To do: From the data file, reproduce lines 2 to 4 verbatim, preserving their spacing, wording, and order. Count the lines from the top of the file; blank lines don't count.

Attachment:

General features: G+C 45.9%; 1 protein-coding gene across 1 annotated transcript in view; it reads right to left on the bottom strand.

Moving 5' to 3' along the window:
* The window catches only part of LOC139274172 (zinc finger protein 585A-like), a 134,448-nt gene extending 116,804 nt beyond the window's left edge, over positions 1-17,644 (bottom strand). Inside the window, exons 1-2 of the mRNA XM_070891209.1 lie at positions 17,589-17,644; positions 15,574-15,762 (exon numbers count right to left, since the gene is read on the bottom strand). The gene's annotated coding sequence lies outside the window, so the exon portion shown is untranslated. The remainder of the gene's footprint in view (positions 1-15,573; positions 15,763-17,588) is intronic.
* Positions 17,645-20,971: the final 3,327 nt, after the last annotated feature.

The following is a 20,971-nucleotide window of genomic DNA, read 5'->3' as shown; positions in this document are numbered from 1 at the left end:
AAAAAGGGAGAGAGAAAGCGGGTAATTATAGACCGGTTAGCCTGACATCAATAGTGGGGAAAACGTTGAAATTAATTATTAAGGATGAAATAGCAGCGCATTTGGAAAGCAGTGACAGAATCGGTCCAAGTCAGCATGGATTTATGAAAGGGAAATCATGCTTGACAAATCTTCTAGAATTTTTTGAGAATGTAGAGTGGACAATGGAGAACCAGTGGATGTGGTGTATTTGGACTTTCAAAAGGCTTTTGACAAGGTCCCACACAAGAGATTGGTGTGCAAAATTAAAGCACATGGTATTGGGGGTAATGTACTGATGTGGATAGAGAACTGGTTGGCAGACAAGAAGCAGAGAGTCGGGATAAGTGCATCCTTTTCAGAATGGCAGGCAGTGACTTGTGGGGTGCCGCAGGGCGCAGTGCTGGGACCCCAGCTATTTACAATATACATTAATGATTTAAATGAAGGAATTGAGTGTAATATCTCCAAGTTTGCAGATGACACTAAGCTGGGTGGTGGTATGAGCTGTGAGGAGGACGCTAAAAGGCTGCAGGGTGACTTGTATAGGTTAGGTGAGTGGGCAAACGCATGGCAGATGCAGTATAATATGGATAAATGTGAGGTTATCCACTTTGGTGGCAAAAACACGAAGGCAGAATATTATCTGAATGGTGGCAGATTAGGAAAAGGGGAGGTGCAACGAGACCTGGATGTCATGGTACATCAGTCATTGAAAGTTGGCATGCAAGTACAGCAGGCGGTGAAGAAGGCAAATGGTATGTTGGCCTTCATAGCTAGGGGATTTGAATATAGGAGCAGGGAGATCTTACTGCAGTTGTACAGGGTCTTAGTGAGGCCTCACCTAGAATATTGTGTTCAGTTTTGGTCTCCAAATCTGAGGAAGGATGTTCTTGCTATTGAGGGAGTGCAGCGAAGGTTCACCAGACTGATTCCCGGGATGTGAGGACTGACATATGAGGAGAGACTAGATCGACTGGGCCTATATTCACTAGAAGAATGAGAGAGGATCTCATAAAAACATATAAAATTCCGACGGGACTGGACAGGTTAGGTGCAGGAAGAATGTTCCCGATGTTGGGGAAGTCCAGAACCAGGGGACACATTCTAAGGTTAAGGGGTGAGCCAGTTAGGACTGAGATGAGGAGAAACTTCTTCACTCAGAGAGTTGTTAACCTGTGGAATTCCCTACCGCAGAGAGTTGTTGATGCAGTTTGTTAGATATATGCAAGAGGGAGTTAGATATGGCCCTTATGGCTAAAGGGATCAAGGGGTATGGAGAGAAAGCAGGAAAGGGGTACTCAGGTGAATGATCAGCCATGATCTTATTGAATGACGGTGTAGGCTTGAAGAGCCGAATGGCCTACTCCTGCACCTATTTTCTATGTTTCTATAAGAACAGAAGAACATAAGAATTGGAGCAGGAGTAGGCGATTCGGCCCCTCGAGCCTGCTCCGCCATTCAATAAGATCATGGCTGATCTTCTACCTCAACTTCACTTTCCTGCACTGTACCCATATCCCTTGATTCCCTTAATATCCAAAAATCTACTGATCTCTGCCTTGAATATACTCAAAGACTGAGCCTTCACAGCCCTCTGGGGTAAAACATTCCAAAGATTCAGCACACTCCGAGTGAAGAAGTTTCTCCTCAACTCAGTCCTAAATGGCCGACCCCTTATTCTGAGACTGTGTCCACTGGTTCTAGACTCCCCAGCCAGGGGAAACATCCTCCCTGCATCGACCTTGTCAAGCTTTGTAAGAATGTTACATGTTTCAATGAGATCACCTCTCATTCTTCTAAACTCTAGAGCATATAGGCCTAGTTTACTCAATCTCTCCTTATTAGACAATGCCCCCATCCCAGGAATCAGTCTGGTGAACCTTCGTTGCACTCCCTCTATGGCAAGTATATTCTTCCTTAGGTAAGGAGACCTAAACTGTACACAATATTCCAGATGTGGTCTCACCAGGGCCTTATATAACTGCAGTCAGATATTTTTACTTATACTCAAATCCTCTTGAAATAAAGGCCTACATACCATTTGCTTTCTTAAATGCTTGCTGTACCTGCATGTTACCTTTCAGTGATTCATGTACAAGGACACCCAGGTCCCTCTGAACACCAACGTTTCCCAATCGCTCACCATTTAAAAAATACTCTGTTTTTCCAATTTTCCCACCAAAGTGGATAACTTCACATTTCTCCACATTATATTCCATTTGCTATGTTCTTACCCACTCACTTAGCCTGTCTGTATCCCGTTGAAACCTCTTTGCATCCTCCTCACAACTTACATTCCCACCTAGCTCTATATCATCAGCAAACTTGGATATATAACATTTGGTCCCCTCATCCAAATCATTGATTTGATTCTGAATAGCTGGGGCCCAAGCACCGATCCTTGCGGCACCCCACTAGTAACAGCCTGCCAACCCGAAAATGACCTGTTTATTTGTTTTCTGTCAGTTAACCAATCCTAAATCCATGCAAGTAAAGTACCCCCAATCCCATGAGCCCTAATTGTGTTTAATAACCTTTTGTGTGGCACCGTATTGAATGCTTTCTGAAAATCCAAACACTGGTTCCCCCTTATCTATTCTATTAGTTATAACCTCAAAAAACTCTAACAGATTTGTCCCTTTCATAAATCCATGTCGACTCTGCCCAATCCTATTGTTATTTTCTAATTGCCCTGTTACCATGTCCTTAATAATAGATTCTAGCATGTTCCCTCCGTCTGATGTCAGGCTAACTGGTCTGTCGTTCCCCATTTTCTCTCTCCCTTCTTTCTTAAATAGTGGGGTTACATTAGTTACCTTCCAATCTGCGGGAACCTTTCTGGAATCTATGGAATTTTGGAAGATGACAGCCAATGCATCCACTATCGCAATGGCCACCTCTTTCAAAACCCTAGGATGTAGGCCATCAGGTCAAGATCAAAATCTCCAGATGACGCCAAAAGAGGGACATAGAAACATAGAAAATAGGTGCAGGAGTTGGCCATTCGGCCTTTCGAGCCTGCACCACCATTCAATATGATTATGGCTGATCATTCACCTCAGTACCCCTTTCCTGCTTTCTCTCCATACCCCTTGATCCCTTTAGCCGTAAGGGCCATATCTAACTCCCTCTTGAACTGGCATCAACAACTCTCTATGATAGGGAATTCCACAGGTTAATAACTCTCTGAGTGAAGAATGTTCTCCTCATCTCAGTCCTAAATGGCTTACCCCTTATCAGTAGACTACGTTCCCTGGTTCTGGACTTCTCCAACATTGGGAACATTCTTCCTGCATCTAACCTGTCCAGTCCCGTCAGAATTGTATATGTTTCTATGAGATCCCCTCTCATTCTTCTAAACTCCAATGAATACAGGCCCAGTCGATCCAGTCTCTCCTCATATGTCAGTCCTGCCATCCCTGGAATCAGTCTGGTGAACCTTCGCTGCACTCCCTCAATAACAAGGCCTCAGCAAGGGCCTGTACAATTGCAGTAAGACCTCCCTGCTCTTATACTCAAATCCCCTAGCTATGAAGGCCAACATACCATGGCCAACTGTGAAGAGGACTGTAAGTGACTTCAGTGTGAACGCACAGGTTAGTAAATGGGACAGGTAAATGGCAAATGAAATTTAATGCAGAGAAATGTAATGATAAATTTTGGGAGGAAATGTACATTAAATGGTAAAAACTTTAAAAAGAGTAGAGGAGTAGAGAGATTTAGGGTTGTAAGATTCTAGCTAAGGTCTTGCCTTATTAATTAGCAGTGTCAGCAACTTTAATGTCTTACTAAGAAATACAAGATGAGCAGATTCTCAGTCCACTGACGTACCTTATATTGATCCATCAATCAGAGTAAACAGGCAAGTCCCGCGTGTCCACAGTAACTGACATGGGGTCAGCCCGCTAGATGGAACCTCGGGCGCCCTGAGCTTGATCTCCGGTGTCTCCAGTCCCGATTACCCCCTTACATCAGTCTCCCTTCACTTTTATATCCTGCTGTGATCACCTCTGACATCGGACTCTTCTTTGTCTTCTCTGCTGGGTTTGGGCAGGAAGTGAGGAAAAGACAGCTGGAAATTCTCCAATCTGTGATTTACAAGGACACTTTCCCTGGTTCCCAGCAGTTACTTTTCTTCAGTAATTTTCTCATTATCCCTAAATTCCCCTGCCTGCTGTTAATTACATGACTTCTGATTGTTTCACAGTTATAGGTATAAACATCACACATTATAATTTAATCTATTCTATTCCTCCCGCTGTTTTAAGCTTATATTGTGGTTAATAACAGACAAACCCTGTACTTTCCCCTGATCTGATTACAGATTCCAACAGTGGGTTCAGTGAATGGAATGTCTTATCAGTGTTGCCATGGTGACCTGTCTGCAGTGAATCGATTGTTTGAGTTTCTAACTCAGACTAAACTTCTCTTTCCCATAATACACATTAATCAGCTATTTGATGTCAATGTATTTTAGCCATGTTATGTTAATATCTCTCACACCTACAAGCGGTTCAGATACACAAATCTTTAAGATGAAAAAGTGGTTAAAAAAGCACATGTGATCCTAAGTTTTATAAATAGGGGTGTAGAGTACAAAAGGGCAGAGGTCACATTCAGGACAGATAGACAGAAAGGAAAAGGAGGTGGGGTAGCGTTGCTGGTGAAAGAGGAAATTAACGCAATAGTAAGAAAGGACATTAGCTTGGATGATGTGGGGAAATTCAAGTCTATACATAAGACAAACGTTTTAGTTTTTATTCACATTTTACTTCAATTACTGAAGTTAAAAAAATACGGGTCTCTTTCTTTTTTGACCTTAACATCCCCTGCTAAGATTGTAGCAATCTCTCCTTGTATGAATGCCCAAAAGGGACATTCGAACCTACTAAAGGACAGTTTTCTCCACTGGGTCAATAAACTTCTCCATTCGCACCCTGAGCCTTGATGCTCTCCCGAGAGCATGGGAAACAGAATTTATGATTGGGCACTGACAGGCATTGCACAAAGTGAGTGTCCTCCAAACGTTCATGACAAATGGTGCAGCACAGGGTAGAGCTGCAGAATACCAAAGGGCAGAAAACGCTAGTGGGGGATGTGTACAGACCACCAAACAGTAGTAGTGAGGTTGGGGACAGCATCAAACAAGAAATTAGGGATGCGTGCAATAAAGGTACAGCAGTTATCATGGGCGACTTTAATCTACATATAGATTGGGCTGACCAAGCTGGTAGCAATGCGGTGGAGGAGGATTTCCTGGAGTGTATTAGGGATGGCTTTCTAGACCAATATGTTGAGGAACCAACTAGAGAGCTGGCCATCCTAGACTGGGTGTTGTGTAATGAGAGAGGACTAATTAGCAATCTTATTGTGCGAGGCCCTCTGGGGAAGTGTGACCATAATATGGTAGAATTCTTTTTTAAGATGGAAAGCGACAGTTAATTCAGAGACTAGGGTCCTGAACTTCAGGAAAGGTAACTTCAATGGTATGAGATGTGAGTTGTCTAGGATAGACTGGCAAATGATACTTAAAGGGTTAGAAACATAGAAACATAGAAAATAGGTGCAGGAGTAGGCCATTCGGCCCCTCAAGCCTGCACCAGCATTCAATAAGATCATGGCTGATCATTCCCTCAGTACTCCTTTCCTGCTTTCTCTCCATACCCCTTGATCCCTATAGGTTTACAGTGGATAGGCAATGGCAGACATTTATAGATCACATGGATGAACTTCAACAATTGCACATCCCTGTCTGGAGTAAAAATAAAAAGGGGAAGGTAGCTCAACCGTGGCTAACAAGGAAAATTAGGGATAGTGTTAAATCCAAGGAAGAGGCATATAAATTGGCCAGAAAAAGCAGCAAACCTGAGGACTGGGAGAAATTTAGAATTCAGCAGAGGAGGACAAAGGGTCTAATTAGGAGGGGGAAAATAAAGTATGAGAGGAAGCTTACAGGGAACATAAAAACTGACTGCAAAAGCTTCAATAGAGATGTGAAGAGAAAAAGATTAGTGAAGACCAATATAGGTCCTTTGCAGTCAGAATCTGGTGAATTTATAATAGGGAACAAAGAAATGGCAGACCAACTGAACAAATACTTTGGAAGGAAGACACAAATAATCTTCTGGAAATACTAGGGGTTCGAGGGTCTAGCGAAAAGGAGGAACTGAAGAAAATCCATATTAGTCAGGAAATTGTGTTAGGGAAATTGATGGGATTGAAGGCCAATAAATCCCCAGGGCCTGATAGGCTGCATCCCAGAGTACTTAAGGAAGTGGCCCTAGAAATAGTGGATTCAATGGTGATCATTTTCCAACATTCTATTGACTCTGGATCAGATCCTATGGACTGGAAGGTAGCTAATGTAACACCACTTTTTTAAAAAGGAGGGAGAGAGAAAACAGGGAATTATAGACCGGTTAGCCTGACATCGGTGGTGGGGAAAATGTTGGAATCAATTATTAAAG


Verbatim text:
Moving 5' to 3' along the window:
* The window catches only part of LOC139274172 (zinc finger protein 585A-like), a 134,448-nt gene extending 116,804 nt beyond the window's left edge, over positions 1-17,644 (bottom strand). Inside the window, exons 1-2 of the mRNA XM_070891209.1 lie at positions 17,589-17,644; positions 15,574-15,762 (exon numbers count right to left, since the gene is read on the bottom strand). The gene's annotated coding sequence lies outside the window, so the exon portion shown is untranslated. The remainder of the gene's footprint in view (positions 1-15,573; positions 15,763-17,588) is intronic.
* Positions 17,645-20,971: the final 3,327 nt, after the last annotated feature.